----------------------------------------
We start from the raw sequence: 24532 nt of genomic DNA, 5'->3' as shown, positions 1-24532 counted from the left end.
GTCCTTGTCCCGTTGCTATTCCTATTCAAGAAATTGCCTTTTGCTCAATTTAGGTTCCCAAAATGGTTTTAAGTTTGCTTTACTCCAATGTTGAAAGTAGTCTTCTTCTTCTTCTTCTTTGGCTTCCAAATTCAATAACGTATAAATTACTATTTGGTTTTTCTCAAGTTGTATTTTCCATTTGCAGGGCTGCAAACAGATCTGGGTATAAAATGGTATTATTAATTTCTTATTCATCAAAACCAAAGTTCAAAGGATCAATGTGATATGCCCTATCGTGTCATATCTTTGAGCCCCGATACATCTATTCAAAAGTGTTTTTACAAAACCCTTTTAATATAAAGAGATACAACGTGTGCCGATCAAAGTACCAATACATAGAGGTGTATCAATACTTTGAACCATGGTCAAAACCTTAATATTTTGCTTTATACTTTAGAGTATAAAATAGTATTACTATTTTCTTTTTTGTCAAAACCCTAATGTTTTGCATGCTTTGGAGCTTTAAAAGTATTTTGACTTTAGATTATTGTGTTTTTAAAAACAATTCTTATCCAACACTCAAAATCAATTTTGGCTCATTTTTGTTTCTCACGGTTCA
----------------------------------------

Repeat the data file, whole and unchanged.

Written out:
We start from the raw sequence: 24532 nt of genomic DNA, 5'->3' as shown, positions 1-24532 counted from the left end.
GTCCTTGTCCCGTTGCTATTCCTATTCAAGAAATTGCCTTTTGCTCAATTTAGGTTCCCAAAATGGTTTTAAGTTTGCTTTACTCCAATGTTGAAAGTAGTCTTCTTCTTCTTCTTCTTTGGCTTCCAAATTCAATAACGTATAAATTACTATTTGGTTTTTCTCAAGTTGTATTTTCCATTTGCAGGGCTGCAAACAGATCTGGGTATAAAATGGTATTATTAATTTCTTATTCATCAAAACCAAAGTTCAAAGGATCAATGTGATATGCCCTATCGTGTCATATCTTTGAGCCCCGATACATCTATTCAAAAGTGTTTTTACAAAACCCTTTTAATATAAAGAGATACAACGTGTGCCGATCAAAGTACCAATACATAGAGGTGTATCAATACTTTGAACCATGGTCAAAACCTTAATATTTTGCTTTATACTTTAGAGTATAAAATAGTATTACTATTTTCTTTTTTGTCAAAACCCTAATGTTTTGCATGCTTTGGAGCTTTAAAAGTATTTTGACTTTAGATTATTGTGTTTTTAAAAACAATTCTTATCCAACACTCAAAATCAATTTTGGCTCATTTTTGTTTCTCACGGTTCA